Article
Three decades ago, results from a proportionate scaling study of life change events was published in this journal. The events, listed by rank order of their mean life change values, comprised the Social Readjustment Rating Scale (SRRS). Ten years later, 42 of the 43 original events were rescaled. In this second study, an additional 44 events were added to the original list. In the present report, the original plus the later-developed events were scaled once again by persons chosen to closely approximate subjects enrolled in the initial study. Comparing the average life change intensity scores across 30 years, a 45% increase in mean values was seen. These recently derived life change magnitudes, for both the original list of events plus the later-developed events, provide values appropriate for use in the 1990s. In the original study, effects of subjects' demographic characteristics were noted briefly in a table. In the present investigation, varying influences of gender, age, marital status, and education were explored in more detail. Several significant differences were discovered, with gender showing a very pronounced influence on scaling results. Discussion of these results included composition requirements for a life changes questionnaire.
Article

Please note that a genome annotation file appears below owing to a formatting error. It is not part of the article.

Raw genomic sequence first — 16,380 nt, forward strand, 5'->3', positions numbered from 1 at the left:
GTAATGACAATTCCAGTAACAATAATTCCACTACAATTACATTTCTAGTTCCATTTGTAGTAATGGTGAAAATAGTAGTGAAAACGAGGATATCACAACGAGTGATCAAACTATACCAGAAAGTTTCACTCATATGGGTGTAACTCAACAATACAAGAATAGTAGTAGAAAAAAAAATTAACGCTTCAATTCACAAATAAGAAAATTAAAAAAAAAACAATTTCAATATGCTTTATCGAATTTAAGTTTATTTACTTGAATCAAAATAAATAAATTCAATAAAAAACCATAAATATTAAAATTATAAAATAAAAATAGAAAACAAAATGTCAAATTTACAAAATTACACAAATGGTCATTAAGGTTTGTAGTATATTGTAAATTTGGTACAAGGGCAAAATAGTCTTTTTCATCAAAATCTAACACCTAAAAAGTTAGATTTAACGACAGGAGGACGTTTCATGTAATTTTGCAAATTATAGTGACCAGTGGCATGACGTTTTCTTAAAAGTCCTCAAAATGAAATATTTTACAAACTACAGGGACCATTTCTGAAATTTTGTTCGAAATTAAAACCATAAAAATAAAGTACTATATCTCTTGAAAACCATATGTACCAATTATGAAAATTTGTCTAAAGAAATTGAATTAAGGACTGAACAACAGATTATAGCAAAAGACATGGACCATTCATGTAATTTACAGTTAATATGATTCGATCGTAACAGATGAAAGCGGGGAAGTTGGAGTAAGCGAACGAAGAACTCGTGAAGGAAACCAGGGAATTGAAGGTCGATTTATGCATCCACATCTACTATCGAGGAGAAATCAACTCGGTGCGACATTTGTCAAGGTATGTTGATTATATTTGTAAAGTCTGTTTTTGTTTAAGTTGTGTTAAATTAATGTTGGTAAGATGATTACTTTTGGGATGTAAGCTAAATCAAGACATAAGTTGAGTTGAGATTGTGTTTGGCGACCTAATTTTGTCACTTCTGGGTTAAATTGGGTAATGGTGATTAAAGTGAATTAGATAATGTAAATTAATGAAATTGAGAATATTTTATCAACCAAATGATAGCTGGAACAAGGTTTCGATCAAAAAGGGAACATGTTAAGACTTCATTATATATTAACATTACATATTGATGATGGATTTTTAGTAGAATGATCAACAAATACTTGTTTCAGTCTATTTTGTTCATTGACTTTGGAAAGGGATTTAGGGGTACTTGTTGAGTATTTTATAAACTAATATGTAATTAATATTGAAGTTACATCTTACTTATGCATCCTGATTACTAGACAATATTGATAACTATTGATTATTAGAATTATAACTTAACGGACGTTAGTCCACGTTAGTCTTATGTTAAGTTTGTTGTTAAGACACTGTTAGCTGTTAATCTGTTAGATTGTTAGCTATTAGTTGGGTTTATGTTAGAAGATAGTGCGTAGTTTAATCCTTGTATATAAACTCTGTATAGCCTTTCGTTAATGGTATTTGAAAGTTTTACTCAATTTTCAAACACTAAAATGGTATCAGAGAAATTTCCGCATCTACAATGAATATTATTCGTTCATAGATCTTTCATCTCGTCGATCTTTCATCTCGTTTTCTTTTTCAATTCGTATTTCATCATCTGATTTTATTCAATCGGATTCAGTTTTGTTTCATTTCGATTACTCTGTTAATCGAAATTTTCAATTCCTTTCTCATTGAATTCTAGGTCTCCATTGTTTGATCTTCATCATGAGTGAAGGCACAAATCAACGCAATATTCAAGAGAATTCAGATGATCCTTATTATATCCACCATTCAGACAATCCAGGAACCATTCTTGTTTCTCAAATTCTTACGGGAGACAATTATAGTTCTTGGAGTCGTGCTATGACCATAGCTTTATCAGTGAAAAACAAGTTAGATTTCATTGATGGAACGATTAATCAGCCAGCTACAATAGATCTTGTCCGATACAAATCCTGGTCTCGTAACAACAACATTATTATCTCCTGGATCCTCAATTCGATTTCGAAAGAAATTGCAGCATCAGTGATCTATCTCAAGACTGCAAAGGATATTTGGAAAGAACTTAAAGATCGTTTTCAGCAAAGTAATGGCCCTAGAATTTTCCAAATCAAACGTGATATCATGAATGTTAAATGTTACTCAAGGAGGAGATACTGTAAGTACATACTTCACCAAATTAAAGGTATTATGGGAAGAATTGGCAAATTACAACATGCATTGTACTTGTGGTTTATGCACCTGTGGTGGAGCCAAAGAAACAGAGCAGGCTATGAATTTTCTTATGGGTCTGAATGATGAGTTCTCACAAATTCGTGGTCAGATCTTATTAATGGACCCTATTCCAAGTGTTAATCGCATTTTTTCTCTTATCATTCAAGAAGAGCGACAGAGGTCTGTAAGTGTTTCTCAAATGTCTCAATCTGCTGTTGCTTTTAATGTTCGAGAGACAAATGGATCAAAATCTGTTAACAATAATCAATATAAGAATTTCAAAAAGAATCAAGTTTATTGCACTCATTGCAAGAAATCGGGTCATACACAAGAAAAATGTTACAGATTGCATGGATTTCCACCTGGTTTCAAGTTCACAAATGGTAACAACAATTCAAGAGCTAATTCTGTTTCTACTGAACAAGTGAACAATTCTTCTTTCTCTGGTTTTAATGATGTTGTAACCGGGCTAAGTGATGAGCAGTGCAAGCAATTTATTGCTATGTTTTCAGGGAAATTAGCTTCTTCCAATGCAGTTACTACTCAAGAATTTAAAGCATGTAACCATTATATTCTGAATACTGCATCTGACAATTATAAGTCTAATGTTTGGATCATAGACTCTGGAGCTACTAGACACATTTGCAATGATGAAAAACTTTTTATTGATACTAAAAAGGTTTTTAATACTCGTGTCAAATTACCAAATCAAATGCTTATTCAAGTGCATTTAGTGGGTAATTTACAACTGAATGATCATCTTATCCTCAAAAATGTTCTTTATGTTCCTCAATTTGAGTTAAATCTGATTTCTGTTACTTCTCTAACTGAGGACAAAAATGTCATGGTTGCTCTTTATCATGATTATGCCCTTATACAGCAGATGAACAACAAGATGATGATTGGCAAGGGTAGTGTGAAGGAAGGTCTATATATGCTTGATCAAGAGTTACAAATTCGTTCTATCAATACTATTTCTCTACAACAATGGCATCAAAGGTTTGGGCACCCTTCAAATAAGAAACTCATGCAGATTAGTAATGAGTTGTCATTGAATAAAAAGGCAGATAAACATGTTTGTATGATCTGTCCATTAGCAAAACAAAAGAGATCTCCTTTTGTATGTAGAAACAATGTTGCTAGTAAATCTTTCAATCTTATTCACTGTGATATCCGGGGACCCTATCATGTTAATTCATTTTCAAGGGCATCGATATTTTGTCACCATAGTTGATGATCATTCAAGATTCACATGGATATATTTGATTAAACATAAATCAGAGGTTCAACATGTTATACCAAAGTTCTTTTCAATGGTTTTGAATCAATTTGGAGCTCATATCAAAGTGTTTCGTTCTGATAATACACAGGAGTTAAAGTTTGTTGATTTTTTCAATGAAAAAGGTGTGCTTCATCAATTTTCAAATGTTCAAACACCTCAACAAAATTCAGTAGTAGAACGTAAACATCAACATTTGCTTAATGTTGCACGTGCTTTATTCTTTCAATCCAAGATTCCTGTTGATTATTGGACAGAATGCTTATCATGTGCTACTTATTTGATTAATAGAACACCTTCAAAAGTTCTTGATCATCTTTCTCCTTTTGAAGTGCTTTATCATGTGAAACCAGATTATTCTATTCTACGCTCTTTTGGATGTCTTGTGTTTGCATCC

Responses of central catecholaminergic systems as well as the Hypothalamic-Pituitary-Adrenocortical (HPA) axis vary during exposure to different stressors. Extracellular norepinephrine (NE) levels in the paraventricular nucleus (PVN) increase markedly with immobilization (IMMO) or with formalin (FORM)-induced pain and relatively little with insulin (INS)-induced hypoglycemia, cold (COLD) stress, or hemorrhage (HEM). Levels of 3,4-dihydroxyphenylacetic acid, a metabolite of dopamine, increase in the locus ceruleus with IMMO or ether but are unchanged during INS-induced hypoglycemia. These and other findings have led to the hypothesis of the existence of stressor-specific central noradrenergic pathways participating in regulation of the HPA axis. In the study described in this chapter, conscious rats have been exposed to one of several stressors-HEM, i.v. INS, s.c. FORM, COLD, or IMMO. Fos immunoreactivity of the immediate early gene c-fos was used to investigate changes in the activity of brain stem neurons. The results were correlated with previous findings about stress-induced central noradrenergic activation in the PVN using in vivo microdialysis and simultaneous measurements of plasma adrenocorticotropic hormone (ACTH) levels. The present results indicate that the magnitude of activation of c-fos in brain catecholaminergic regions and of PVN corticotrophin releasing hormone (CRH) neurons varies widely across stressors. The findings support the notion of stressor-specificity of responses of central catecholaminergic systems and the HPA axis and indicate that different central pathways regulate HPA reactivity.